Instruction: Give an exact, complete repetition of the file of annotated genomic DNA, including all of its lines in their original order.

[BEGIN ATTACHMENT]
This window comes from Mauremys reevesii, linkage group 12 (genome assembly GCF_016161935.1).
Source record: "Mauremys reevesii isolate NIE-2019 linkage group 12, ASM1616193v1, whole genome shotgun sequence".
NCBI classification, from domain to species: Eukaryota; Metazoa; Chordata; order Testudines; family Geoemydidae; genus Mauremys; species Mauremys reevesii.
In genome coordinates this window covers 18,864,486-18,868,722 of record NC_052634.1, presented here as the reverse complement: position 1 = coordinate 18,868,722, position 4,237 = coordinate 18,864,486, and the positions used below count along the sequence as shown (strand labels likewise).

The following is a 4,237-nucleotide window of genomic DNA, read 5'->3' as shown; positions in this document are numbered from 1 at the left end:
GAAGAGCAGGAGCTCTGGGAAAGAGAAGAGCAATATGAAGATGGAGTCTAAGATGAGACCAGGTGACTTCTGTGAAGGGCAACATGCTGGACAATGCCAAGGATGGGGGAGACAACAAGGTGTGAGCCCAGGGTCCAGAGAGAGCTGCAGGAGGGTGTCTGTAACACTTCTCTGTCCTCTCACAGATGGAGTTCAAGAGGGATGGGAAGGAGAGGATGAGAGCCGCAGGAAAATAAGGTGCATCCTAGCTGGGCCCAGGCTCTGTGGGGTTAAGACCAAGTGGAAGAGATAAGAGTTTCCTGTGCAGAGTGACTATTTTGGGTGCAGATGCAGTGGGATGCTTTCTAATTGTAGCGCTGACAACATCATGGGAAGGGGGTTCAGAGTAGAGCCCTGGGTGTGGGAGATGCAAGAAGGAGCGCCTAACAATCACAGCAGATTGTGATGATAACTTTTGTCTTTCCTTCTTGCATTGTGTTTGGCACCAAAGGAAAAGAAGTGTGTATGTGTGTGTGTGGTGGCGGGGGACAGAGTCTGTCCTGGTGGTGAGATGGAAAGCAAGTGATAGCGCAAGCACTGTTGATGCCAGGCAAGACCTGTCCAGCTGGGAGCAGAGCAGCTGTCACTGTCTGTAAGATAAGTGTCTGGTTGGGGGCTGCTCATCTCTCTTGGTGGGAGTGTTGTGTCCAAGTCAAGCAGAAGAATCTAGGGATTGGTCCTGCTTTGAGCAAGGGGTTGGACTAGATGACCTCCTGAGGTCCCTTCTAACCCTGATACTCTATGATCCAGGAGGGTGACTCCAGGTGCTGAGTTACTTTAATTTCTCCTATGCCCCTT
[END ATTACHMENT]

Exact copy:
This window comes from Mauremys reevesii, linkage group 12 (genome assembly GCF_016161935.1).
Source record: "Mauremys reevesii isolate NIE-2019 linkage group 12, ASM1616193v1, whole genome shotgun sequence".
NCBI classification, from domain to species: Eukaryota; Metazoa; Chordata; order Testudines; family Geoemydidae; genus Mauremys; species Mauremys reevesii.
In genome coordinates this window covers 18,864,486-18,868,722 of record NC_052634.1, presented here as the reverse complement: position 1 = coordinate 18,868,722, position 4,237 = coordinate 18,864,486, and the positions used below count along the sequence as shown (strand labels likewise).

The following is a 4,237-nucleotide window of genomic DNA, read 5'->3' as shown; positions in this document are numbered from 1 at the left end:
GAAGAGCAGGAGCTCTGGGAAAGAGAAGAGCAATATGAAGATGGAGTCTAAGATGAGACCAGGTGACTTCTGTGAAGGGCAACATGCTGGACAATGCCAAGGATGGGGGAGACAACAAGGTGTGAGCCCAGGGTCCAGAGAGAGCTGCAGGAGGGTGTCTGTAACACTTCTCTGTCCTCTCACAGATGGAGTTCAAGAGGGATGGGAAGGAGAGGATGAGAGCCGCAGGAAAATAAGGTGCATCCTAGCTGGGCCCAGGCTCTGTGGGGTTAAGACCAAGTGGAAGAGATAAGAGTTTCCTGTGCAGAGTGACTATTTTGGGTGCAGATGCAGTGGGATGCTTTCTAATTGTAGCGCTGACAACATCATGGGAAGGGGGTTCAGAGTAGAGCCCTGGGTGTGGGAGATGCAAGAAGGAGCGCCTAACAATCACAGCAGATTGTGATGATAACTTTTGTCTTTCCTTCTTGCATTGTGTTTGGCACCAAAGGAAAAGAAGTGTGTATGTGTGTGTGTGGTGGCGGGGGACAGAGTCTGTCCTGGTGGTGAGATGGAAAGCAAGTGATAGCGCAAGCACTGTTGATGCCAGGCAAGACCTGTCCAGCTGGGAGCAGAGCAGCTGTCACTGTCTGTAAGATAAGTGTCTGGTTGGGGGCTGCTCATCTCTCTTGGTGGGAGTGTTGTGTCCAAGTCAAGCAGAAGAATCTAGGGATTGGTCCTGCTTTGAGCAAGGGGTTGGACTAGATGACCTCCTGAGGTCCCTTCTAACCCTGATACTCTATGATCCAGGAGGGTGACTCCAGGTGCTGAGTTACTTTAATTTCTCCTATGCCCCTT